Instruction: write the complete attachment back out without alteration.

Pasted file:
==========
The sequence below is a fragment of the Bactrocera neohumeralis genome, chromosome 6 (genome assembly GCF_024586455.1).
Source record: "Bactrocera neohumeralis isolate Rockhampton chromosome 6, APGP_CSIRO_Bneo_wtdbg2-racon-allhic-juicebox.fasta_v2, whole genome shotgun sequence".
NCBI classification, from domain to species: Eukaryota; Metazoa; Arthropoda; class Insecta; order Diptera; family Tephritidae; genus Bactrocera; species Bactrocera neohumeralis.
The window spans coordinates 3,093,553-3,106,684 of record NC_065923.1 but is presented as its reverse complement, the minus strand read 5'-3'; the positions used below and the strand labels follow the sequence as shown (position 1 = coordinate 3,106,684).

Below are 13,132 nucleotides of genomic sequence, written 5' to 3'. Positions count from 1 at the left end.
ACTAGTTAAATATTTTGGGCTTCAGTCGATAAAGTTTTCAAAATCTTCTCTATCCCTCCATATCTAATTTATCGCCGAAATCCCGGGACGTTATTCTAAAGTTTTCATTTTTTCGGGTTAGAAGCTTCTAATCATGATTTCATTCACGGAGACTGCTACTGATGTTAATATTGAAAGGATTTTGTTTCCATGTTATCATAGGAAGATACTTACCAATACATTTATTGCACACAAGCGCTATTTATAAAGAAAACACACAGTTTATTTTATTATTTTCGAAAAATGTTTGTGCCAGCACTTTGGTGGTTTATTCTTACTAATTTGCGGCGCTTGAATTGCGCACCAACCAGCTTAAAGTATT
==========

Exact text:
The sequence below is a fragment of the Bactrocera neohumeralis genome, chromosome 6 (genome assembly GCF_024586455.1).
Source record: "Bactrocera neohumeralis isolate Rockhampton chromosome 6, APGP_CSIRO_Bneo_wtdbg2-racon-allhic-juicebox.fasta_v2, whole genome shotgun sequence".
NCBI classification, from domain to species: Eukaryota; Metazoa; Arthropoda; class Insecta; order Diptera; family Tephritidae; genus Bactrocera; species Bactrocera neohumeralis.
The window spans coordinates 3,093,553-3,106,684 of record NC_065923.1 but is presented as its reverse complement, the minus strand read 5'-3'; the positions used below and the strand labels follow the sequence as shown (position 1 = coordinate 3,106,684).

Below are 13,132 nucleotides of genomic sequence, written 5' to 3'. Positions count from 1 at the left end.
ACTAGTTAAATATTTTGGGCTTCAGTCGATAAAGTTTTCAAAATCTTCTCTATCCCTCCATATCTAATTTATCGCCGAAATCCCGGGACGTTATTCTAAAGTTTTCATTTTTTCGGGTTAGAAGCTTCTAATCATGATTTCATTCACGGAGACTGCTACTGATGTTAATATTGAAAGGATTTTGTTTCCATGTTATCATAGGAAGATACTTACCAATACATTTATTGCACACAAGCGCTATTTATAAAGAAAACACACAGTTTATTTTATTATTTTCGAAAAATGTTTGTGCCAGCACTTTGGTGGTTTATTCTTACTAATTTGCGGCGCTTGAATTGCGCACCAACCAGCTTAAAGTATT